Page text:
• The bigger challenge for the museum was releasing control of the conversation. Museums are historically cautious, and protective of the intellectual rigor of each exhibition.
  • Curation: Stay true to who you are."At the end of the day, you still need to present a point of view," said Jay. "Curation is still king." The museum was able to successfully move beyond the traditional museum experience and remain authentic because it understood its core promise--inspiring conversations through art and culture. The medium of social media did not become the museum's promise, but a means to connect with a new generation of potential patrons. It remained committed to curatorial rigor, the selection of collaborators was strategic, and the topic was timely and meaningful. By staying true to its purpose, the museum was able to be relevant to this new generation without alienating its traditional patrons. An 85-year-old board member said it best: "CDN allowed the museum to rethink how it connects with people."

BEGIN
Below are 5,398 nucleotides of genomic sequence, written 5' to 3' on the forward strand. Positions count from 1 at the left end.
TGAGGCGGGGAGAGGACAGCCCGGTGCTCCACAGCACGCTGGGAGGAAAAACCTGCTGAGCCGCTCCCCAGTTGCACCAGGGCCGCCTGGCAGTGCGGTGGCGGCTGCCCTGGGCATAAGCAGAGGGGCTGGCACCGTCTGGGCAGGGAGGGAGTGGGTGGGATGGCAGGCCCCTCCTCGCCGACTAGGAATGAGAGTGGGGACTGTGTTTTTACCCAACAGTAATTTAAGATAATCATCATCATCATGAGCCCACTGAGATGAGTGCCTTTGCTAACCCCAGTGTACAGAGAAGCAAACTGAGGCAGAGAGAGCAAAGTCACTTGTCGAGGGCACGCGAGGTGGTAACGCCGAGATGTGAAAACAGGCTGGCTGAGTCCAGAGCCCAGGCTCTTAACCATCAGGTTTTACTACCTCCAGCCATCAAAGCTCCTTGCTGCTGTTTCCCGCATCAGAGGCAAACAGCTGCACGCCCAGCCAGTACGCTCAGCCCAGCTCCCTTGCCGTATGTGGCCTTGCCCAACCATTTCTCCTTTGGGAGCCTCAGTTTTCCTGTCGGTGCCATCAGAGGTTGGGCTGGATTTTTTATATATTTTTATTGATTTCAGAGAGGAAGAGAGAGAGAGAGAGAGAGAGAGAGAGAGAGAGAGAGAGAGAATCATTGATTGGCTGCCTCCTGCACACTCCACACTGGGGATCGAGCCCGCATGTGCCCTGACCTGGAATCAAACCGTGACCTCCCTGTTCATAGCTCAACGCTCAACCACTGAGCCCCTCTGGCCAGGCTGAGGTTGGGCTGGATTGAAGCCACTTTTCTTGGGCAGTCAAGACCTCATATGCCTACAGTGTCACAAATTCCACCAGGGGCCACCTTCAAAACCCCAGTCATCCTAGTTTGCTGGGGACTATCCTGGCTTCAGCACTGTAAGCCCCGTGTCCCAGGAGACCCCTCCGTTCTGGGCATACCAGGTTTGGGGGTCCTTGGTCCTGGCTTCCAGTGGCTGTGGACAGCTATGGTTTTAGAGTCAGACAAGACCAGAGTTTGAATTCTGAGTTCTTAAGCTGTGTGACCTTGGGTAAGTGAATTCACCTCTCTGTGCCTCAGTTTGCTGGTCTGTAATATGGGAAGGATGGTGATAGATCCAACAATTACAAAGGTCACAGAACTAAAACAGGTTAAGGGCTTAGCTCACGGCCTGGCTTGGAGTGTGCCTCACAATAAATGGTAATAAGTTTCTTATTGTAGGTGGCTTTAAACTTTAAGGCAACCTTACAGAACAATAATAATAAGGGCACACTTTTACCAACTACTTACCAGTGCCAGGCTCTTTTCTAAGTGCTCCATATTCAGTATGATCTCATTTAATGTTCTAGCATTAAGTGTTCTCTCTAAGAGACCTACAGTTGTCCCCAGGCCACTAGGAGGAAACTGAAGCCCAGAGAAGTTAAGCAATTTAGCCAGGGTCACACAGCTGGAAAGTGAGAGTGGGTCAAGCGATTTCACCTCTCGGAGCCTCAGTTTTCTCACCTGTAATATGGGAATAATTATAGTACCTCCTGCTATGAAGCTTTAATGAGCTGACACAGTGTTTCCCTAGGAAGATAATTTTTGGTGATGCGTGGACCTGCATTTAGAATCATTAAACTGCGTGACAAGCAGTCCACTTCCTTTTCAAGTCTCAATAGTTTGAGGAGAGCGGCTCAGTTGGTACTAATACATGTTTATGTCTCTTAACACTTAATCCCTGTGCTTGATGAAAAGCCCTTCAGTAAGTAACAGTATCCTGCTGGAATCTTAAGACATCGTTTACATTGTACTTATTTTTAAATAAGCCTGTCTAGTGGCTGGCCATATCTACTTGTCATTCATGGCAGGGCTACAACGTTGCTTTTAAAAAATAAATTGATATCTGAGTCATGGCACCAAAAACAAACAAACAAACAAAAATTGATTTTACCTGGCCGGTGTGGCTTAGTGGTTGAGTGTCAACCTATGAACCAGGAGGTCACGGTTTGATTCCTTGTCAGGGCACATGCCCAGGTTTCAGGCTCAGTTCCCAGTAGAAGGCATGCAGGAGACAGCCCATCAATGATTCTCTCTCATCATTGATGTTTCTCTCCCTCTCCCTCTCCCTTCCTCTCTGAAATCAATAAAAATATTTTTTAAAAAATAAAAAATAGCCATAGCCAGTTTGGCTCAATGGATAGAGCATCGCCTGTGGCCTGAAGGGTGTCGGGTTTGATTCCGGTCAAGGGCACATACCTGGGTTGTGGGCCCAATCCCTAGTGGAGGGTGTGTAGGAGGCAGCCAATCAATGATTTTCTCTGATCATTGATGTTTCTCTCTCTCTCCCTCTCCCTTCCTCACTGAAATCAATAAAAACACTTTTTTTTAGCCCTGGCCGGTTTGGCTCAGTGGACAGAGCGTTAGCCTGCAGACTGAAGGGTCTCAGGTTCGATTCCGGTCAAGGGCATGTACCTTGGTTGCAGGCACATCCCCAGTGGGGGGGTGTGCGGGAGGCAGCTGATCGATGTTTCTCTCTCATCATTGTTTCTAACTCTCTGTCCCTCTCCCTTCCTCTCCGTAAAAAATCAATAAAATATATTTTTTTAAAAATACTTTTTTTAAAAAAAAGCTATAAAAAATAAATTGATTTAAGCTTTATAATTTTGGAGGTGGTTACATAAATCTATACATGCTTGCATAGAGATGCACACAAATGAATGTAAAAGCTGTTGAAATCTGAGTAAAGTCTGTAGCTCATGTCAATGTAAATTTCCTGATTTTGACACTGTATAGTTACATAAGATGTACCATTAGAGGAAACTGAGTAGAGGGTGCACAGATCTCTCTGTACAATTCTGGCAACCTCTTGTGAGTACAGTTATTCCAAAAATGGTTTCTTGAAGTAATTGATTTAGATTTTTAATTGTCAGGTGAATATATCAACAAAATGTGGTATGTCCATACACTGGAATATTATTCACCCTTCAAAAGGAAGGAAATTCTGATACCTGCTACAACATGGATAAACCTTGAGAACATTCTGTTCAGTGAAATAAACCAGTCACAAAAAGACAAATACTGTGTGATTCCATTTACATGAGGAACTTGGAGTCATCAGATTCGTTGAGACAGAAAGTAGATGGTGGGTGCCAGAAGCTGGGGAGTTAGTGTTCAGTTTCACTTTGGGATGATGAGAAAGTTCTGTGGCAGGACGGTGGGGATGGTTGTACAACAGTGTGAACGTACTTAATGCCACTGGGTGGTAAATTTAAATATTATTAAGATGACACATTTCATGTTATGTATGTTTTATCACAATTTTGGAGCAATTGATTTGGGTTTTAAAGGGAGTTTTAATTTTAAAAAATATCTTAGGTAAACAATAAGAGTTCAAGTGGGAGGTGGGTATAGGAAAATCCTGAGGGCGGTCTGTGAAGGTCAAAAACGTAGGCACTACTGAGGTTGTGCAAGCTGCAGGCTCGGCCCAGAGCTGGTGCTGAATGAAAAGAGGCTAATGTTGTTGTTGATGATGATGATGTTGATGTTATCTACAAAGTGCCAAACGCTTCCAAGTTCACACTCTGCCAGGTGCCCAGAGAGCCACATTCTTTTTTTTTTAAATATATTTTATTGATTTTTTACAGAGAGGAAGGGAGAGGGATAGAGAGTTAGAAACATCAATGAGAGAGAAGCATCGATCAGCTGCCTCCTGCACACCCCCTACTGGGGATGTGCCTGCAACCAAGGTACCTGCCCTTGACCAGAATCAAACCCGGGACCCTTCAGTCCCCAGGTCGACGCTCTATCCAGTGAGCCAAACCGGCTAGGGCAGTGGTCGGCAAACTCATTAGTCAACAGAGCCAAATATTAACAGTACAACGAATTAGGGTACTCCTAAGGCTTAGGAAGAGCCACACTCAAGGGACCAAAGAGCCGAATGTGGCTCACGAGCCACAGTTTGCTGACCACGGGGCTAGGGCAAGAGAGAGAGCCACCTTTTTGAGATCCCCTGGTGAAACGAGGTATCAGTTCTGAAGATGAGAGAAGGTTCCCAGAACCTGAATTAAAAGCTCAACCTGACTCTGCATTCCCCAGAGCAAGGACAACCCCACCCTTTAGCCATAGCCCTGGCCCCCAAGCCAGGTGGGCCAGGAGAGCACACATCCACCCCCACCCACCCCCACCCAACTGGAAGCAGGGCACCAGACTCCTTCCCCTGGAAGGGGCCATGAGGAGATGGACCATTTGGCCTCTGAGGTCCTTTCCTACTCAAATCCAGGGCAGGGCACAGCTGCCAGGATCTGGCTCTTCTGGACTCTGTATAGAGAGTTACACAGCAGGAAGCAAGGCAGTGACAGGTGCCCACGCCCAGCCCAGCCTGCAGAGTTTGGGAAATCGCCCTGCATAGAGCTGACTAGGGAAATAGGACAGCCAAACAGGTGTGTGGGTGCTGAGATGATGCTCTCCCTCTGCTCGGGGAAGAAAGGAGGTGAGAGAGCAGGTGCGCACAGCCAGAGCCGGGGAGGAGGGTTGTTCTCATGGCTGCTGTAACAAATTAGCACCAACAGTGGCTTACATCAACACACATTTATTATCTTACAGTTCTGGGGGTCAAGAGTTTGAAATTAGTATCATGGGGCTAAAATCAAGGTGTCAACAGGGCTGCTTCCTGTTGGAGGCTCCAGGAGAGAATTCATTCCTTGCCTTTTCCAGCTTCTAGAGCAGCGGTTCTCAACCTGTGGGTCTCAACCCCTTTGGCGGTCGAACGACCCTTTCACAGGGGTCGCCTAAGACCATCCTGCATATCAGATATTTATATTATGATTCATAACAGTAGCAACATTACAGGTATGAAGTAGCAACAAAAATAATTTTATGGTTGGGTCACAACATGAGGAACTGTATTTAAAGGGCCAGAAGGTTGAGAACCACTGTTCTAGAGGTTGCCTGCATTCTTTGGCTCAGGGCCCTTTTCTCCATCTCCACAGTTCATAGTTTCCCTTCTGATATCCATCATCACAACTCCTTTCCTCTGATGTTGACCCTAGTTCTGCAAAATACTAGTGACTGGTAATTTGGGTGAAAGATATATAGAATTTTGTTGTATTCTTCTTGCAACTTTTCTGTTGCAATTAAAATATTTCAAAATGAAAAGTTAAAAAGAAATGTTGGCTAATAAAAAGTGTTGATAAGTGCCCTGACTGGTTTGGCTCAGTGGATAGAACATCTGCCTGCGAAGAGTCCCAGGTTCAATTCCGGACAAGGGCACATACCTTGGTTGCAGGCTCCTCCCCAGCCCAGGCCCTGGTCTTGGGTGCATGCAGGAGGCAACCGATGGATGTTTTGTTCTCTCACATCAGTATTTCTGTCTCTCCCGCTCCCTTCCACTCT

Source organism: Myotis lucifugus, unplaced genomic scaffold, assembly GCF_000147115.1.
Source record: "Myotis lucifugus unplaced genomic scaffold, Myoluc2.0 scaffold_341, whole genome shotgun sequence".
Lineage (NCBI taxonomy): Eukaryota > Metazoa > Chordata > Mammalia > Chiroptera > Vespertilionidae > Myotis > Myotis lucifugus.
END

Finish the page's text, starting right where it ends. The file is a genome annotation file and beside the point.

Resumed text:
• New metrics are being discussed to measure the value of the conversations generated by the museum. Ideas include measuring repeat visits to the museum, quality of conversations, and influence (how do you measure the impact of inspiring the next Frank Gehry?).
Elizabeth Merritt

Natural disasters can take a real toll on mental health - Futurity - 0 views

  • individuals who have been repeatedly exposed to major disasters show a reduction in mental health scores
  • many communities that reside along the Gulf Coast are at the nexus of exposures from natural and anthropogenic, or human-caused, hazards,
  • a composite score for both mental (MCS) and physical (PCS) health
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  • when individuals experienced two or more events over the past five years, their MCS averages fell below the expected national levels.